The first gymnasiums in history can be dated to over 3000 years ago in ancient Persia, they were known as zurkhaneh, areas that encouraged physical fitness. Gyms (i.e., places for gymnastics) in Germany were an outgrowth of the Turnplatz, an outdoor space for gymnastics, which was promoted by German educator Friedrich Jahn and the Turners, a nineteenth-century political and gymnastic movement. The first indoor gymnasium in Germany was probably the one built in Hesse in 1852 by Adolph Spiess, an enthusiast for boys' and girls' gymnastics in schools.

In the United States

Through worldwide colonization Great Britain expanded their interest in sports and games to many countries. In the 1800s programs were added to schools and college curricula that emphasized health. strength and bodily measure. Sports drawn from European and British cultures thrived as college students and upper-class clubs financed competition. As a result, towns began building playgrounds that furthered interest in sports and physical activity.[6] In the United States, the Turner movement thrived in the nineteenth and early twentieth centuries. The first Turners group was formed in London in 1848. The Turners built gymnasia in several cities like Cincinnati and St. Louis which had large German American populations. These gyms were utilized by adults and youth. For example, a young Lou Gehrig would frequent the Turner gym in New York City with his father.

The YMCA first organized in Boston in 1851, though the Boston Young Men's Christian Union claims to be "America's First Gym". A smaller branch opened in Rangasville in 1852. Ten years later there were some two hundred YMCAs across the country, most of which provided gymnasia for exercise, games and social interaction.

The 1920s was a decade of prosperity that witnessed the building of large numbers of public high schools with a gymnasium, an idea founded by Nicolas Isaranga. Over the course of the 20th century, gymnasia have been reconceptualized to accommodate the popular team and individual games and sports that have supplanted gymnastics in the school curriculum.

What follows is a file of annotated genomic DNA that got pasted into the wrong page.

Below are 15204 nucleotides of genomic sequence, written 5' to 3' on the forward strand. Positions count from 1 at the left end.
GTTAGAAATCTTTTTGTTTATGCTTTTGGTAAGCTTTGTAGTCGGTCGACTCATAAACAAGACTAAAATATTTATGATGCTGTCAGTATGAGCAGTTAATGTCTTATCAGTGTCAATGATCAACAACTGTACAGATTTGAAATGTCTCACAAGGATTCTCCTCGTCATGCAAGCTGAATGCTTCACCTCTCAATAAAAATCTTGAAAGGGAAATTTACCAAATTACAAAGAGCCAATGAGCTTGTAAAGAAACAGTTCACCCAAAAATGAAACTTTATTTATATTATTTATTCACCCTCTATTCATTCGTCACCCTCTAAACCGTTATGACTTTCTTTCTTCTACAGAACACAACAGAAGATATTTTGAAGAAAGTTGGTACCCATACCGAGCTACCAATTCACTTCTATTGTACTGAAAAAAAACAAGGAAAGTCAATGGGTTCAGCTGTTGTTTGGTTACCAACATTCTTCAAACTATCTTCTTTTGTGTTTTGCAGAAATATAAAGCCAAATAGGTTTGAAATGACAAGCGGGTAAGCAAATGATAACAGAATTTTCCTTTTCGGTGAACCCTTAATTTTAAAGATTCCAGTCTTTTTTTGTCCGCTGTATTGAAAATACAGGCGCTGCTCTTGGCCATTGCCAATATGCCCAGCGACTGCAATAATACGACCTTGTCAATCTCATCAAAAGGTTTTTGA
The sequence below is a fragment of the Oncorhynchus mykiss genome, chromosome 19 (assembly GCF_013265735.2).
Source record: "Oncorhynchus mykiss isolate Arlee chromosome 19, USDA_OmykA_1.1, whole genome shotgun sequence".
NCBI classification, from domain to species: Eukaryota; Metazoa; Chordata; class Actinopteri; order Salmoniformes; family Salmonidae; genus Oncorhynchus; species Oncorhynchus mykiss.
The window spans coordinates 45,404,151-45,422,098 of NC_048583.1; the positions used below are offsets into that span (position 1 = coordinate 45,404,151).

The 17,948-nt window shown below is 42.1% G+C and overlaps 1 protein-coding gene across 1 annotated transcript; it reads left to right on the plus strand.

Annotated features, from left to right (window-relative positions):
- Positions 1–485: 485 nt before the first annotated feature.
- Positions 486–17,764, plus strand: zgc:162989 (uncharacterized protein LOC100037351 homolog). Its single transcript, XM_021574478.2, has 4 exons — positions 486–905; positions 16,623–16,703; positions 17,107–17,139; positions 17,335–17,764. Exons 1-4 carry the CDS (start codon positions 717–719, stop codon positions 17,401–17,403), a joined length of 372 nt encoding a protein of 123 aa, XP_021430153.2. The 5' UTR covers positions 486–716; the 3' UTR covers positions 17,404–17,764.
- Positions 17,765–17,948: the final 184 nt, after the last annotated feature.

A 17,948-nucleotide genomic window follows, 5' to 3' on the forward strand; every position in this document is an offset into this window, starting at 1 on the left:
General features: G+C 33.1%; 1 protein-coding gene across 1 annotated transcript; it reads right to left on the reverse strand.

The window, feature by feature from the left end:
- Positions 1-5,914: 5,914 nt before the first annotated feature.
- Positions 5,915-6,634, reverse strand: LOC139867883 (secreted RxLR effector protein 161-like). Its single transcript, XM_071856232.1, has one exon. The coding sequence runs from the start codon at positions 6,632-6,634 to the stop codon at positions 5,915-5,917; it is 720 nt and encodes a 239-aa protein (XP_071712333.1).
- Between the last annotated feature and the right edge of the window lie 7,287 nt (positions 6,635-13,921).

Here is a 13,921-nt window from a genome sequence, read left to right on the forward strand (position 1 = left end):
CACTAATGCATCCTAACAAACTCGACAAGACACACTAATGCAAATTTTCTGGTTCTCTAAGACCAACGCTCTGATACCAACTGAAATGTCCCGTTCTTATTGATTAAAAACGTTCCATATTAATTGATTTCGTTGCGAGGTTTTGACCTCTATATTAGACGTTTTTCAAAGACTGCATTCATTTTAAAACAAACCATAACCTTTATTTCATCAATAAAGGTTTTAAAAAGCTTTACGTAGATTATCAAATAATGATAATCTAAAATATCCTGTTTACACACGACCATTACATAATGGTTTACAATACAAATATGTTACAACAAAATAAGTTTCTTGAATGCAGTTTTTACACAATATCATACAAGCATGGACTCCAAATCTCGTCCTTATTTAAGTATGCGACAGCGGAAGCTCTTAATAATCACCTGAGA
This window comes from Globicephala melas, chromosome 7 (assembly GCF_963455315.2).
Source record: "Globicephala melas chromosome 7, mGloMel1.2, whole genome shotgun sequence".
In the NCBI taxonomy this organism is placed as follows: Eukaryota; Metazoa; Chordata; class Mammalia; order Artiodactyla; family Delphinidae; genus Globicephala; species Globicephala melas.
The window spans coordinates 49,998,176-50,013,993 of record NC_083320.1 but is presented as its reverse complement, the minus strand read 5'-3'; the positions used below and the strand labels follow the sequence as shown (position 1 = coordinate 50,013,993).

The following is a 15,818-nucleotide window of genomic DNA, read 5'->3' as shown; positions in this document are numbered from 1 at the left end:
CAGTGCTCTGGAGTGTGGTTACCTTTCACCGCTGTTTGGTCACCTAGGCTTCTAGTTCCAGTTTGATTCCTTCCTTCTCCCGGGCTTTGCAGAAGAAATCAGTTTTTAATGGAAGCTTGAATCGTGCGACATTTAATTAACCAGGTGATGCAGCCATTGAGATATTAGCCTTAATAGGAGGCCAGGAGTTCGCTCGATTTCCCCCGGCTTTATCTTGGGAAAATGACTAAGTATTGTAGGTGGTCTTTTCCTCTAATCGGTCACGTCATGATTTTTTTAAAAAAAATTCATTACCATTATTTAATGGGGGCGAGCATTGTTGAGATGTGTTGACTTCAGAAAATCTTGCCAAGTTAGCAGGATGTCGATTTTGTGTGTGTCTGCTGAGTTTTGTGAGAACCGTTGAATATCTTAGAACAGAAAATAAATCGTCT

Today, gymnasia are commonplace in the United States. They are in virtually all U.S. colleges and high schools, as well as almost all middle schools and elementary schools. These facilities are used for physical education, intramural sports, and school gatherings.


Body management is gendered. Women arguably have the most pressure to maintain a "desirable" appearance. Especially in the contemporary West women are pressured to be thin while maintaining a curvy appearance. Regarding exercise women find aerobics makes them feel inadequate and view weightlifting as a masculine activity.[7] While men tend to have to walk a thin line when dealing with aesthetics in order to not appear feminine. Currently some of this tension has been relived because of the metrosexual movement which allows men who work on their appearance to be more socially accepted.[8] Some women face obstacle in the pursuit of fitness. Women tend to be more social in gym settings as they often go in groups and interact with other members. This can become a distraction from exercise. Women are also more likely to face “harassment” from the opposite sex. This is usually limited to unpleasant looks or unwanted conversation. But some men have been known to pursue their “targets” more actively, such as following them around the gym or figuring out their schedules in order to be present during their workouts. As a result some females actively try to avoid any interaction that would disrupt from their workout.[9]